May I chime in?
What I see regarding hardware are two big questions that have to be answered:
1a) Keep the old case and with it the format of expansion boards, or make a true motherboard replacement
1b) Move to a new form factor such as ITX or similar
2a) Design using off the shelf CPU plus relevant peripherals and CPLD or similar 'glue' logic
2b) Go the FPGA route
Each has their own advantages and disadvantages.
Currently 1a + 2a is covered with the Tetroid SGC clone. The problem here is the Ingot CPLD which is becoming impossible to find and to a lesser extent the floppy controller chip.
Also, 1b + 2b os covered by the Q68 which is it's own single board computer and has no ties to old hardware except virtually
If we explore all the combinations, a bunch of possibilities are there, but in some cases there are serious hardware constraints.
For instance, given the old motherboard, the old ULA and IPC chipset is a serious constrait, even though surprisingly, the old 68008 CPU is not - 68SEC000 is still available at clock speeds of up to 20MHz (and seems eminently reclockable) and it can actually be set up to run on an 8-bit bus. However, even though most of the old chips could be replaced by newer FPGA/CPLD/uC based designs, there is one area where the 8-bit bus is a true ball and chain for any new development, and that is where speed counts - memory acces, and in particular, graphics.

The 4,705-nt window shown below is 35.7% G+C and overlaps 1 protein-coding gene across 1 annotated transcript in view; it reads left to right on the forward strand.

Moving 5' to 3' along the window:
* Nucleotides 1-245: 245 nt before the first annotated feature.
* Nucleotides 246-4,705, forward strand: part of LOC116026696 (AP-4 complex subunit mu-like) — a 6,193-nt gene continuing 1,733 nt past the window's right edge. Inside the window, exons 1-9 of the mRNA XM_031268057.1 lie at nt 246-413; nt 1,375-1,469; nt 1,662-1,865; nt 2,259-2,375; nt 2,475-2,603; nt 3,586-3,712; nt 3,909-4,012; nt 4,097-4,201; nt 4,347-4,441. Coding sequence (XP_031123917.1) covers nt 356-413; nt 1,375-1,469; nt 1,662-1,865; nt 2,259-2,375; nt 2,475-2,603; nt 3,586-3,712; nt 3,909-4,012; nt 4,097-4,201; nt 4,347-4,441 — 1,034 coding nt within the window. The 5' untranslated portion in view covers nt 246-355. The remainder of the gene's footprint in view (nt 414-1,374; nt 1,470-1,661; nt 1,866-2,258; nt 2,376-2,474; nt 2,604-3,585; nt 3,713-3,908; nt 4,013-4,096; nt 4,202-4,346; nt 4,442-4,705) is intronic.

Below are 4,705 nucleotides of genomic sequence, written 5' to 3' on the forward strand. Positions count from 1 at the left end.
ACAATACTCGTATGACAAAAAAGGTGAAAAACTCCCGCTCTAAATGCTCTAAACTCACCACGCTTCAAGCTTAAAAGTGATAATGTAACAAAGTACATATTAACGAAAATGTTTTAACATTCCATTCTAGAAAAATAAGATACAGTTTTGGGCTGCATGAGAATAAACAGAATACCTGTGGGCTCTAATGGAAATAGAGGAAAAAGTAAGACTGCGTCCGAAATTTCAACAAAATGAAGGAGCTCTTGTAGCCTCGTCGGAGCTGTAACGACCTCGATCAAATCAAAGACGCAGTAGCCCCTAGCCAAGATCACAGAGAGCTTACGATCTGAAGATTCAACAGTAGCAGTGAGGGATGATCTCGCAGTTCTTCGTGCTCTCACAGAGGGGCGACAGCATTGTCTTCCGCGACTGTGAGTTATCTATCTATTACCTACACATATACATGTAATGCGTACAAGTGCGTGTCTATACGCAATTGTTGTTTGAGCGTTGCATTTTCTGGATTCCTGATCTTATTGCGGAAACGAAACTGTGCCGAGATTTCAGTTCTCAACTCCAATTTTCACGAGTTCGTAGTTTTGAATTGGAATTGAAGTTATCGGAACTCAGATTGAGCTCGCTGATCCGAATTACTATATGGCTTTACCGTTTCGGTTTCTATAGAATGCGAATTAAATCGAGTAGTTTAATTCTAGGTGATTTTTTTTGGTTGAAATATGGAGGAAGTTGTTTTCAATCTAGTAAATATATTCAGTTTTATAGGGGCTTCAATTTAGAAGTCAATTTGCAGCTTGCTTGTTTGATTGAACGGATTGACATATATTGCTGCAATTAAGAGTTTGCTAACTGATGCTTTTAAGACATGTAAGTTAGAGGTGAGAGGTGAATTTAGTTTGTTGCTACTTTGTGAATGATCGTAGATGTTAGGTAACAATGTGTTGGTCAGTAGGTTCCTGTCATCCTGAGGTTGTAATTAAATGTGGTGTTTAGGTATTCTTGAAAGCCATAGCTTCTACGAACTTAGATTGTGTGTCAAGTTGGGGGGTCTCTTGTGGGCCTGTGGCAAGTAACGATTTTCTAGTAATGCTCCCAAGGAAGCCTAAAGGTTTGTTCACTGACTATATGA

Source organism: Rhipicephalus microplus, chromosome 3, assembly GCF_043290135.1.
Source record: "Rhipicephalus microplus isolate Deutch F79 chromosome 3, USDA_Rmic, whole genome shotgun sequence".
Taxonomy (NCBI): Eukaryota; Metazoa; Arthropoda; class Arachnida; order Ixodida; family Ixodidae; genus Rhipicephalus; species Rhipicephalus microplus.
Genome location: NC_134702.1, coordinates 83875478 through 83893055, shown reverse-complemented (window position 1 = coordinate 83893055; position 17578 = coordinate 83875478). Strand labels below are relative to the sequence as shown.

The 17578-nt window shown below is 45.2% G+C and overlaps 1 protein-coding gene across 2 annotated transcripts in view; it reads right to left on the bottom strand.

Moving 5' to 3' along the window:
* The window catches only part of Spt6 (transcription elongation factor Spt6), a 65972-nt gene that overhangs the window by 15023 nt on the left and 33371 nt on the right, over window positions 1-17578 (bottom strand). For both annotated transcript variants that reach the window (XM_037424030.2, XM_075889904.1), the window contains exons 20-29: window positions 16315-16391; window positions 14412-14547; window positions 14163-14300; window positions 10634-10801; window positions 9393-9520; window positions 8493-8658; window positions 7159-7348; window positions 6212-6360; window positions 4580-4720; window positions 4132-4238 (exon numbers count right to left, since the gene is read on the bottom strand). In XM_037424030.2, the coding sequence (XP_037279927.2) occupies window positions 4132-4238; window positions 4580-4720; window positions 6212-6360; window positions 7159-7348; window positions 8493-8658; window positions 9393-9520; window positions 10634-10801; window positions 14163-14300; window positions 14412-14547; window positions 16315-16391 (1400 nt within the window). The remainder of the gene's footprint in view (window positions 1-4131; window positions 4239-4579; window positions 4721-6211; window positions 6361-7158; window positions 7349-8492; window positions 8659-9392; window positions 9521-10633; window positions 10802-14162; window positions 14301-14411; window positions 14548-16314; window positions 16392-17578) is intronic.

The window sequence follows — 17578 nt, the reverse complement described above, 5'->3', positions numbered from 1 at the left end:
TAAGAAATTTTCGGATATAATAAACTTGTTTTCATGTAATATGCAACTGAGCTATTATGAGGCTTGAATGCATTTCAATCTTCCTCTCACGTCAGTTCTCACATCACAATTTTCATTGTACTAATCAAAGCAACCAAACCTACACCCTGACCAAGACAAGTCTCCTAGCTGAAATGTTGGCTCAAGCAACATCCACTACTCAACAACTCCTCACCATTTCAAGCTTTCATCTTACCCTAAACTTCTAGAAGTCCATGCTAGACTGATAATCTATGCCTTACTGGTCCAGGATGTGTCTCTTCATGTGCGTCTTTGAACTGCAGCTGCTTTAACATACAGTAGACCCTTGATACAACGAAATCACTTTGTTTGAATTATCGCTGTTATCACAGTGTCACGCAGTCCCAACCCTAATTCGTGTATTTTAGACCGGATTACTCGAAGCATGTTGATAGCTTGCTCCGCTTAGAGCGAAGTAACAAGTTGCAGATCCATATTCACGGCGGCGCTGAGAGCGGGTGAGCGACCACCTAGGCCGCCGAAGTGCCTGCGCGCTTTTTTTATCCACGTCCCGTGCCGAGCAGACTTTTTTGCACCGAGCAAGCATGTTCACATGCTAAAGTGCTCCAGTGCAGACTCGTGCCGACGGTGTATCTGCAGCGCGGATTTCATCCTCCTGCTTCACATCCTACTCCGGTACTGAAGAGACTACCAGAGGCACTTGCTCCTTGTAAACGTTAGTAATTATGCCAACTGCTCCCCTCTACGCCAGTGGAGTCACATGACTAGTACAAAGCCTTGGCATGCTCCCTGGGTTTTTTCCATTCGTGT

While it is nice to dream about high resoultions and high color or better graphics, one must take into account that all of it is done by CPU and it comes down to how much data the CPU can move per unit time. Given that 512x256 in 4 colors is 32k, and the same resolution - now considered inadequate - at 256 colors is 128k, we would need at least a factor of 4 improvement in bus speed to just keep up with old QL style graphics, and even running the bus at the fastest 68SEC000 speed reaches about 5x and this is only because the old 8301 slows down the old 68008 to less than half speed. This is a major bottleneck, and one of the reasons Aurora was limited to (theoretically) 256k screen RAM - though running at roughly 2x 8301 speed (and capable of twice that but never used). That is not even enough for what is today considered the bare minimum, 640x480 in 256 colors. The only way to go further with an off the shelf CPU is to increase the bus width and with it also the speed of the CPU.